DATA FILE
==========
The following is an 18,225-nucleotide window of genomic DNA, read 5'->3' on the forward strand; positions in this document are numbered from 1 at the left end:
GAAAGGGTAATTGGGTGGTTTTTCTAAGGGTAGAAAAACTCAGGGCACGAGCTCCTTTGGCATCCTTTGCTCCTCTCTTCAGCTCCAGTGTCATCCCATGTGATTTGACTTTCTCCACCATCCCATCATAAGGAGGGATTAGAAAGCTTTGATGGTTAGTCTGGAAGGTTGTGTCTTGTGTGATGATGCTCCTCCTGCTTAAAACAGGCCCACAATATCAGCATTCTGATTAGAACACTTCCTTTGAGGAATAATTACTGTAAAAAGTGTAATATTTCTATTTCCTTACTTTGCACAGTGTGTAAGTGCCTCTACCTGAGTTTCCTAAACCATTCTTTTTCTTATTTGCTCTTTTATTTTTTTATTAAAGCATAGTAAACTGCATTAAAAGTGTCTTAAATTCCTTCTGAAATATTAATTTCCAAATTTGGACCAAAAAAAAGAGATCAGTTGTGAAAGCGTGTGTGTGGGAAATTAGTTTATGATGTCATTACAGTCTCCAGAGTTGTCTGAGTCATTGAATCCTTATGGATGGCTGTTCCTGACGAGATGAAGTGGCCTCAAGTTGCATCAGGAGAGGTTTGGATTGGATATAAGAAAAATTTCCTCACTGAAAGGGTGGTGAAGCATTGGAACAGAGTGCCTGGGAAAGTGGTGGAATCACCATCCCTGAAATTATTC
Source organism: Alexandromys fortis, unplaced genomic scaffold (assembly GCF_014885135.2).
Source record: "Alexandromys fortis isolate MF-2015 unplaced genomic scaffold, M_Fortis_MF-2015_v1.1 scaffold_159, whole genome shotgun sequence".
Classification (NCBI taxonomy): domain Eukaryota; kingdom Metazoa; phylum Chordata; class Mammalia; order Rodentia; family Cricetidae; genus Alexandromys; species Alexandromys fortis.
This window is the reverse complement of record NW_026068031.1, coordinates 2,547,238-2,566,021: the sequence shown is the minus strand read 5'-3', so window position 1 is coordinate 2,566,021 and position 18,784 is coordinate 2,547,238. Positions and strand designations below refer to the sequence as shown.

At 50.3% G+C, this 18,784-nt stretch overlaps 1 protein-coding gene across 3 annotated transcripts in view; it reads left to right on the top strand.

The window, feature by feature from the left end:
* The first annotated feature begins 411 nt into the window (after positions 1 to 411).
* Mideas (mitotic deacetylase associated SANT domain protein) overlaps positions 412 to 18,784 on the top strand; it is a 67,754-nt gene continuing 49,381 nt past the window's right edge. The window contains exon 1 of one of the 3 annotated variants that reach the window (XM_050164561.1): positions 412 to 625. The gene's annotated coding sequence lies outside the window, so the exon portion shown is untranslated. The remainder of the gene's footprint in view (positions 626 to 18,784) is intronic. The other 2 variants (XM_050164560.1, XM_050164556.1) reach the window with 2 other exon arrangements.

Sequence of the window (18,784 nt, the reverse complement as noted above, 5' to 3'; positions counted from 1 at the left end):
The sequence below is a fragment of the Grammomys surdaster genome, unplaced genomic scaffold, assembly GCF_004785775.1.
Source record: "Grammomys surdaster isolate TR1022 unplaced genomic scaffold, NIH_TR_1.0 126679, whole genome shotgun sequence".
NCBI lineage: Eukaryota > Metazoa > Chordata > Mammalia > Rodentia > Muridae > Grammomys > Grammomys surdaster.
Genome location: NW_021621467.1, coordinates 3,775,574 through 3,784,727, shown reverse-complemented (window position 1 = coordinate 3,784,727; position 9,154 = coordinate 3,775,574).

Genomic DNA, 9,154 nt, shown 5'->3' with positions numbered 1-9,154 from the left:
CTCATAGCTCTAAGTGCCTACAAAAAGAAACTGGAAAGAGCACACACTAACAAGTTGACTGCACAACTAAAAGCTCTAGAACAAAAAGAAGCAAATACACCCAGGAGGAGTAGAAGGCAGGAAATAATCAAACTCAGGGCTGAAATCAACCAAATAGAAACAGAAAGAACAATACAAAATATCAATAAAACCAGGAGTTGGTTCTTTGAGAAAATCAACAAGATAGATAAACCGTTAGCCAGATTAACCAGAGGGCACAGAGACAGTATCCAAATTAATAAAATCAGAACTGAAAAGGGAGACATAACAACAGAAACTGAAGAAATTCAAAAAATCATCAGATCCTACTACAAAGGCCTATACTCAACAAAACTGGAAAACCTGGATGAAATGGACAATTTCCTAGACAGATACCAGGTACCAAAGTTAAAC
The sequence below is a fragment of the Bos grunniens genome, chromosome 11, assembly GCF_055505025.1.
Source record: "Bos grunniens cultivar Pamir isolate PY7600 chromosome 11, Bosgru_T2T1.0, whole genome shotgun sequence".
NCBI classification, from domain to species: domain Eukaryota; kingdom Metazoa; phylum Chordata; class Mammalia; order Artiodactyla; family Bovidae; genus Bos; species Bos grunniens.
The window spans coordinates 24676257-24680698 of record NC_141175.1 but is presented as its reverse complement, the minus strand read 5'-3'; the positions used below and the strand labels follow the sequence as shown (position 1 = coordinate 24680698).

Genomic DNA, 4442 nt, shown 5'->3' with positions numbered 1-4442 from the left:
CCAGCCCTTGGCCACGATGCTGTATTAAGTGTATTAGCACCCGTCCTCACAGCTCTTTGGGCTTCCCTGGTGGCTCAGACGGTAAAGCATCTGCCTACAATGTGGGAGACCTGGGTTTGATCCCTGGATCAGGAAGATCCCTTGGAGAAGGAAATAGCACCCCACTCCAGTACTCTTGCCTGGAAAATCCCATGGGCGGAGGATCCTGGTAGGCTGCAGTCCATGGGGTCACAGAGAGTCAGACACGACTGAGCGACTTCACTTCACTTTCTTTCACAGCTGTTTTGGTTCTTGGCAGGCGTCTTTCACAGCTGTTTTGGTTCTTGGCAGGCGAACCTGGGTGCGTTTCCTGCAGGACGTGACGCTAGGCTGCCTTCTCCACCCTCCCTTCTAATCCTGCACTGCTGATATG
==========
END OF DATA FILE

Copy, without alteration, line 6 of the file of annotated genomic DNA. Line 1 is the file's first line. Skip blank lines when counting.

This window is the reverse complement of record NW_026068031.1, coordinates 2,547,238-2,566,021: the sequence shown is the minus strand read 5'-3', so window position 1 is coordinate 2,566,021 and position 18,784 is coordinate 2,547,238. Positions and strand designations below refer to the sequence as shown.